In December 2006, Senator Arlen Specter introduced the Attorney-Client Protection Act of 2006, which is currently pending before Congress. The House of Representatives has passed a version of the bill, though the Senate has not. The bill seeks to preclude the government from considering privilege waiver as a factor in evaluating a company’s cooperation. Moreover, the bill would prohibit the DOJ’s consideration of payment of legal fees, entry into joint defense agreements, and decisions not to terminate or discipline employees in evaluating a company’s cooperation.

In an effort to forestall enactment of the legislation, the DOJ issued yet another policy statement drafted by then Deputy Attorney General Paul McNulty, Mark Filip’s predecessor. The McNulty Memo restricted privilege waiver to instances in which there is a “legitimate need" for the information and approval was sought and obtained from the highest level of the DOJ. A distinction was drawn between so-called “Category I" information – purely factual information relating to underlying wrongdoing – and “Category II information – material protected by the attorney-client privilege and/or work product doctrine. Prosecutors were directed to attempt to obtain Category I information first. Refusal to waive privilege with respect to Category I information could be considered in evaluating cooperation, while a refusal with respect to Category II information could not be considered.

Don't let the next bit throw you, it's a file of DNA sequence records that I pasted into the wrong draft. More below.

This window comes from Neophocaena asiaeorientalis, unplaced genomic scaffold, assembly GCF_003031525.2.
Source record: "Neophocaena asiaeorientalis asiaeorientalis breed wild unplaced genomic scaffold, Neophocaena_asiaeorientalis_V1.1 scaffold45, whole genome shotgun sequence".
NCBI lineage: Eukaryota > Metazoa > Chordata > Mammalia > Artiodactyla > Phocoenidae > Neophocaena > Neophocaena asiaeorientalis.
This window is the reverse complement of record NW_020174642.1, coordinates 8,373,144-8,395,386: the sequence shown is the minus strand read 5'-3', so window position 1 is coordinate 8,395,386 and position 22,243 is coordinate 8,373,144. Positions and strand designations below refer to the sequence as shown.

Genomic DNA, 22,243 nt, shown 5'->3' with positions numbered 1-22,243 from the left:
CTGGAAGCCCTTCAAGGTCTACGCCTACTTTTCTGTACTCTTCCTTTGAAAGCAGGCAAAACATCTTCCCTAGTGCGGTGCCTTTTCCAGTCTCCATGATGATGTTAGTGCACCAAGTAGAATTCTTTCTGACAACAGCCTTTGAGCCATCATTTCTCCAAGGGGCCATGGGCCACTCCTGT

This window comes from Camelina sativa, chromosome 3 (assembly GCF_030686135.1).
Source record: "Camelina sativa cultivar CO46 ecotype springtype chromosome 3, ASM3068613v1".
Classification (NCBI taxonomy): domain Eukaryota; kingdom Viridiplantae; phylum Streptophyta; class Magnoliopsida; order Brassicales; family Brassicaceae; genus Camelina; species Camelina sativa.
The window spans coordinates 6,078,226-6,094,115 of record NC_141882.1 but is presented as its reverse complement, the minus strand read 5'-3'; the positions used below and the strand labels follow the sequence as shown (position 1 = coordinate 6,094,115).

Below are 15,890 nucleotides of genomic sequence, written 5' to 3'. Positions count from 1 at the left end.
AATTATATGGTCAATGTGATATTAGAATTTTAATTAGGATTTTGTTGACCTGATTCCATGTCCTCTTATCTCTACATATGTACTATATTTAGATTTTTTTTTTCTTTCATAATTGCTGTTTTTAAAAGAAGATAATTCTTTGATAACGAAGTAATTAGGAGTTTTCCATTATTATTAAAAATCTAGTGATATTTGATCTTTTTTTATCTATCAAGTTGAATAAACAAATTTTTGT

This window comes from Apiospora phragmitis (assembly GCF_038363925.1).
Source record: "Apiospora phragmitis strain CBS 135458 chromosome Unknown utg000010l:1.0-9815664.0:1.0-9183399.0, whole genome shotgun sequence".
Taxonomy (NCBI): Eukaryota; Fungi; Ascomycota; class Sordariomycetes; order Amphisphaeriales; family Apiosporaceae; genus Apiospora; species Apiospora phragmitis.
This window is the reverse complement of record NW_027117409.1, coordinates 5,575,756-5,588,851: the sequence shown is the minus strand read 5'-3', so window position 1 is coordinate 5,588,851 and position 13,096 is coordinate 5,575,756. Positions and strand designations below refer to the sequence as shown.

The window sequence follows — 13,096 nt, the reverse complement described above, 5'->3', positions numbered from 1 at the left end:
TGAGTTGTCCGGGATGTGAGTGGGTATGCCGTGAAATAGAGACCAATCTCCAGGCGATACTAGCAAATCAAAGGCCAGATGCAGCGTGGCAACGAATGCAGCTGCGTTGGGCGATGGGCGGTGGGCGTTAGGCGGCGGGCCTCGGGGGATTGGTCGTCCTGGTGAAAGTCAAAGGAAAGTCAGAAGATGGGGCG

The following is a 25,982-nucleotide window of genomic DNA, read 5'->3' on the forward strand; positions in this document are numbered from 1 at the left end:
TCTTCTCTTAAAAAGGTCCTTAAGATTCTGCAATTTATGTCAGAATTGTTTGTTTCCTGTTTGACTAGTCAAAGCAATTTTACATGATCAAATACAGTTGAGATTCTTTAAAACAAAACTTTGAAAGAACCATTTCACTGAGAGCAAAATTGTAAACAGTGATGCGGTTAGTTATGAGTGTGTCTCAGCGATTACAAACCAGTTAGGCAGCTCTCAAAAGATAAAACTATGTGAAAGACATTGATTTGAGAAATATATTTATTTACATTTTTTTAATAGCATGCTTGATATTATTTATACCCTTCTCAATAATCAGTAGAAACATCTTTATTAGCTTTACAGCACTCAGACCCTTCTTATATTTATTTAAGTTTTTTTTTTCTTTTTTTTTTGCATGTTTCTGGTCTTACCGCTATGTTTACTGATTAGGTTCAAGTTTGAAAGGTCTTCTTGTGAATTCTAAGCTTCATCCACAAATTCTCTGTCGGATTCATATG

In consideration of the Stein decision discussed above, the McNulty Memo forbade prosecutors from considering whether companies indemnified employees unless “the totality of the circumstances show that [fee payment] was intended to impede the criminal investigation." The Memo was roundly criticized by many including more than thirty former U.S. Attorneys. In June [ ], Senator Specter introduced his legislation and on August 28, 2008, the United States Court of Appeals for the Second Circuit upheld Judge Kaplan’s ruling in the Stein case. That same day, the Filip Memo was released.